The routes of migration in the "Long" twentieth century form passages through which not only people have changed their location, but also the material and immaterial goods which they have taken with them. In policy-making circles today, representations of migration can freeze positive memories of that which needs preservation or melancholic memories of often dramatic, multiple levels of migration experience taking place in a distant world. In an attempt to advocate greater sensitivity to these various experiences in one migratory story, Isa Blumi (Stockholm University) proposes to bring historic perspective.
As much as contemporary refugees face various contrasting stages of migration, the same prove true of the case for tens of millions of people from the Ottoman Empire. These Greek, Albanian, South Slav, Arab, and Armenian Muslims, Jews, and Christians were jettisoned from their Ottoman homelands to a world in the throes of structural change impacted by the demand for cheap raw materials, labor, and finance. In ways shared with present-day migrants, Ottoman migrants’ global trajectories often contributed to new regimes of exploitation both in the homelands they left and the new ones in which they settled. The variable waves of migration subjects of the era that saw a transition from competing empires to competing corporations constitute a flurry of transformative experiences that have left their imprint well into the Cold War era.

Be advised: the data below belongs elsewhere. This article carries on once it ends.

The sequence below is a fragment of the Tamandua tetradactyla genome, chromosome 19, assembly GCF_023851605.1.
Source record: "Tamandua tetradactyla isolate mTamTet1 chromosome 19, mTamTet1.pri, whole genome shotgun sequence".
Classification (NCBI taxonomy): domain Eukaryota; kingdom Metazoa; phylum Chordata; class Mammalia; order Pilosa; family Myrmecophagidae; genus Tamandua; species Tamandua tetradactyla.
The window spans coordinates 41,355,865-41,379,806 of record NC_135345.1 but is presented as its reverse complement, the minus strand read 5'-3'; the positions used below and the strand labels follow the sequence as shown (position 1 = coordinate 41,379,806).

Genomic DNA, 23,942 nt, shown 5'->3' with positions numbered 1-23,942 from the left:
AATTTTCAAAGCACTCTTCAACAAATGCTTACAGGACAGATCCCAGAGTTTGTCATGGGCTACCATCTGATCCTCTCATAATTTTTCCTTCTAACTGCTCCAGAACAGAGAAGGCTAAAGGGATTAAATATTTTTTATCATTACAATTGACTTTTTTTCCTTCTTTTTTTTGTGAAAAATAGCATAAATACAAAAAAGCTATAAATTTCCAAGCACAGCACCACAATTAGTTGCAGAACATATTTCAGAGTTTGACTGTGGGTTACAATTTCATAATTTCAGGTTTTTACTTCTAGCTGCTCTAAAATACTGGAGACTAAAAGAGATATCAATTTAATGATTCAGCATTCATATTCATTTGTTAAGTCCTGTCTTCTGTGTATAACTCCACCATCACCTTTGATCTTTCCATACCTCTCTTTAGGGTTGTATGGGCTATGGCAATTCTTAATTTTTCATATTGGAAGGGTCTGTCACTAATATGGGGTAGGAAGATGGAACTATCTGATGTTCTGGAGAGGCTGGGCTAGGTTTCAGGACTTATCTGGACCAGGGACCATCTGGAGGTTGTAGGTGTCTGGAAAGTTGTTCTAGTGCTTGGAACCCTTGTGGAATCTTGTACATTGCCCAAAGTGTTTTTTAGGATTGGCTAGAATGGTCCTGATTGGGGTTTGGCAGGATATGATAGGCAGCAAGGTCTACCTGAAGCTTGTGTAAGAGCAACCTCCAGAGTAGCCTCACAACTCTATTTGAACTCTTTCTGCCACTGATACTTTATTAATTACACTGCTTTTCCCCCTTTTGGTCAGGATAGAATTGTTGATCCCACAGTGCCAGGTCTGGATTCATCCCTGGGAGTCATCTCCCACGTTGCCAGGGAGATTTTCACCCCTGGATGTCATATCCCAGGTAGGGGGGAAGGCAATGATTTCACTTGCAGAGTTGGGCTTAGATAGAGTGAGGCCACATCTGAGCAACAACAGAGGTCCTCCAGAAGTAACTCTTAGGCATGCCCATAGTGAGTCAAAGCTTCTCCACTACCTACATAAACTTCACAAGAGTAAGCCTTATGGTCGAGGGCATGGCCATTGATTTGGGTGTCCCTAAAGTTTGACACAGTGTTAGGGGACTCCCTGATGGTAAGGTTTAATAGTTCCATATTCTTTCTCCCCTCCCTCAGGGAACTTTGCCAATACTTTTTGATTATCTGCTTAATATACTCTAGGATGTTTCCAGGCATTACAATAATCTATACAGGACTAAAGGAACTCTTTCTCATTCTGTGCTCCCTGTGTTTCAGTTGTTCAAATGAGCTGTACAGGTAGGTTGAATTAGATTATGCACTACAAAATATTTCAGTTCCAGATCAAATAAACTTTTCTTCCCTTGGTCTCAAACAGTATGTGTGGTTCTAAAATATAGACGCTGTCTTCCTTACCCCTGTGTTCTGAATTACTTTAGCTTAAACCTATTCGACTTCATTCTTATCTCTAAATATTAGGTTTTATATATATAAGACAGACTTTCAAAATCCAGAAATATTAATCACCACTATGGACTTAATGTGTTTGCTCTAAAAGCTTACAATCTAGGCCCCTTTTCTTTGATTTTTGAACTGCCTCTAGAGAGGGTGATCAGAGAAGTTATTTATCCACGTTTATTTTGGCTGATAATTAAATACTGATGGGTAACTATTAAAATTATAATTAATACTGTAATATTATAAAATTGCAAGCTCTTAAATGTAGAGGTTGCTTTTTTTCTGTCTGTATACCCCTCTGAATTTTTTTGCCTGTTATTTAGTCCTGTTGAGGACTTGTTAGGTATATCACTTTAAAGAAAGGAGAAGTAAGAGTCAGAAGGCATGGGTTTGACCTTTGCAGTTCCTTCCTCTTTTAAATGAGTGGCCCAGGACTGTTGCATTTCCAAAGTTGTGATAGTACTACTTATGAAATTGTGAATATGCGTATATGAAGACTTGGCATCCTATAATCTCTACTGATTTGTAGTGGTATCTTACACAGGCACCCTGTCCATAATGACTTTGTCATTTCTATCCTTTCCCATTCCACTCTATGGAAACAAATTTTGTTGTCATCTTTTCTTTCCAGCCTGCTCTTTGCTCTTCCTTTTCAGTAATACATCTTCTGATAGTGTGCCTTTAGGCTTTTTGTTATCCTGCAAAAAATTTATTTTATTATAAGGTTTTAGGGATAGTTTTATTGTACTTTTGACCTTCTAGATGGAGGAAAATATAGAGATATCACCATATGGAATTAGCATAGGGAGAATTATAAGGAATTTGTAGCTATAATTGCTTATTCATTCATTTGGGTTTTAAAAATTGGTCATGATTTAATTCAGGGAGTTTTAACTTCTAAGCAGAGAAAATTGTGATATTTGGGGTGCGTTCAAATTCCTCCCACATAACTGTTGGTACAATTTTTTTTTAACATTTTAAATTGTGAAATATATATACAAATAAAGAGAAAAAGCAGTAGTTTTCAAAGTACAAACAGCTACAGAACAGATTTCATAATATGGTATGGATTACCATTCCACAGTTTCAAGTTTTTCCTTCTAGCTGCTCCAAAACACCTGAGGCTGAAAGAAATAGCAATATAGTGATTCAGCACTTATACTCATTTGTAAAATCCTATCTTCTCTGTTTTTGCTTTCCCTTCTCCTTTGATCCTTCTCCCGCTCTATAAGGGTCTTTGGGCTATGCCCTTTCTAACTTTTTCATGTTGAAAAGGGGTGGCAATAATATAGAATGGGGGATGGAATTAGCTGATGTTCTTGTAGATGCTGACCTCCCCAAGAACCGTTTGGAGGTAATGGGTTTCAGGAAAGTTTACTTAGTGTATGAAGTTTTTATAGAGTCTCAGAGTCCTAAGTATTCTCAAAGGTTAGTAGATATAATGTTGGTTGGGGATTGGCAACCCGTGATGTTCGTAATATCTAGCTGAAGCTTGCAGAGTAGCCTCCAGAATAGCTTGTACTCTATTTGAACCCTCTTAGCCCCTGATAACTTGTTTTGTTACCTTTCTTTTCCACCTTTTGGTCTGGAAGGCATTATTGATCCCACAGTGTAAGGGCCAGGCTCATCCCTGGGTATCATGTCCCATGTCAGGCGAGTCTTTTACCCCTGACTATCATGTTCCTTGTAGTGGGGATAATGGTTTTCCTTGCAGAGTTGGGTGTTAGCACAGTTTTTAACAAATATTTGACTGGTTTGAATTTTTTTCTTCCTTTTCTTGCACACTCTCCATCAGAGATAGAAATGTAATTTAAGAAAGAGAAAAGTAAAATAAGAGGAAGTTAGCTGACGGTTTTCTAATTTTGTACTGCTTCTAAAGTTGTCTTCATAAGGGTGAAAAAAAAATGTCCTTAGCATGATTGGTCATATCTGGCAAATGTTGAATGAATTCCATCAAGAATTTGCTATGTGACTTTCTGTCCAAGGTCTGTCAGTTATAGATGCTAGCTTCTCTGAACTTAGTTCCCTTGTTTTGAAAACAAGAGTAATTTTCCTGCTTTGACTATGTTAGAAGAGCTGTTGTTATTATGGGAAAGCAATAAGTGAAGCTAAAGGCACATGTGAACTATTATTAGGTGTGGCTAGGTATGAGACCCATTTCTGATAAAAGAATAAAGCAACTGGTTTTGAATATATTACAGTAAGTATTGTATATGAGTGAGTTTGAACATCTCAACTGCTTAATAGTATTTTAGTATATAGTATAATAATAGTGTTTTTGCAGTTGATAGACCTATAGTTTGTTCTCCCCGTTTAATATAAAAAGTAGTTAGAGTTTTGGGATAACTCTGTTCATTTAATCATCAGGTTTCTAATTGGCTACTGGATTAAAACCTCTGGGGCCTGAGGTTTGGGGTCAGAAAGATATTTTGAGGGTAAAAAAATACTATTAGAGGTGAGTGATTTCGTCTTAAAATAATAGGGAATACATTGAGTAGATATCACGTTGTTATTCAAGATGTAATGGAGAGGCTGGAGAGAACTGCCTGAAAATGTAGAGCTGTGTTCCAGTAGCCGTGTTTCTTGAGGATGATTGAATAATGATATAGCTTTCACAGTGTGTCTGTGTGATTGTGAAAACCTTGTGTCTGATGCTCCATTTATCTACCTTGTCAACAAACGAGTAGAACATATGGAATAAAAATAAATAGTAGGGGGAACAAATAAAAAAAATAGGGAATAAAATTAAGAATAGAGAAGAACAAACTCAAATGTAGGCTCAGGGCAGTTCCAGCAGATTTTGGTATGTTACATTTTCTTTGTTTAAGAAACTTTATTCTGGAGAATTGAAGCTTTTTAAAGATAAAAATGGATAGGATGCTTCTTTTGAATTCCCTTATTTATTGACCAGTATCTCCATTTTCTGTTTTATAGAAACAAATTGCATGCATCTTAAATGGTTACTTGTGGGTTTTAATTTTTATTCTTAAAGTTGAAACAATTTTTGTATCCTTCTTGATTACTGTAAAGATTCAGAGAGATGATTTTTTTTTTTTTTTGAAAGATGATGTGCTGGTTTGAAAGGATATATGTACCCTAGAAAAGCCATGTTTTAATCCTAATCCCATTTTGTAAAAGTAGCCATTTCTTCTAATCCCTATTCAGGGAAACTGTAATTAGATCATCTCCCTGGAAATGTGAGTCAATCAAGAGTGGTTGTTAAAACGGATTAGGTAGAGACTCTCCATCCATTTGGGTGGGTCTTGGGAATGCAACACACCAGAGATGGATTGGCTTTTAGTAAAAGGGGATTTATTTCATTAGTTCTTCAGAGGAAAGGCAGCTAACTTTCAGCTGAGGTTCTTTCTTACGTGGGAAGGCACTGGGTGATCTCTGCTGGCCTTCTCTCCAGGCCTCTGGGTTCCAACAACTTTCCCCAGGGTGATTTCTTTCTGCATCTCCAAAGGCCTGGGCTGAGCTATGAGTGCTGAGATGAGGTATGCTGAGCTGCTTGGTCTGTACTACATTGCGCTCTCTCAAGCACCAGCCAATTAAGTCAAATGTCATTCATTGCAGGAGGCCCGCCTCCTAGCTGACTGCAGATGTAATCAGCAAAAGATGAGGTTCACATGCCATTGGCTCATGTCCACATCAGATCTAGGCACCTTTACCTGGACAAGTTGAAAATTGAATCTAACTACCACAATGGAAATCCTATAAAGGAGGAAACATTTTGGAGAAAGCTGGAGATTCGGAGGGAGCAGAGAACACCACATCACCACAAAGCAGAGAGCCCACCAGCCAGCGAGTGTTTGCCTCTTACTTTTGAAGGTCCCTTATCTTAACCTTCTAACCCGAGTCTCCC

It is time to consider what can be salvaged from these events and analyze them in critically new ways. As this lecture proposes, such references to historic examples of global migration can challenge our current fixations with migrations to Europe, helping us as policy makers or academics to shift focus and offer a more adaptive, reflective, and accommodating account of migrants going through multiple stages of experience prior to, and upon arriving in Europe.
About the speaker
Isa Blumi (Stockholm University) researches societies in the throes of social, economic, and political transformation. He compares how Austro-Hungarian, Russian, Italian, British, Dutch, Spanish, and French imperialist projects in the Islamic world intersected with, and were thus informed by, events within the Ottoman Empire. His latest work covers the late Ottoman period and successor regimes, arguing that events in the Balkans and Middle East are the engines of change in the larger world. In this respect, he explores in a comparative, integrated manner how (post-)Ottoman societies found in, for instance, Albania/Yugoslavia, Turkey, the Gulf, and Yemen fit into what is a global story of transition. This in turn informs the story of the Atlantic world, especially the emergence of modern European imperialism and the Americas. His research into migration as a primary lens to understand such processes have resulted in numerous articles and the book: Ottoman Refugees, 1878-1939: Migration in a Post-Imperial World. (Bloomsbury Academic, 2013).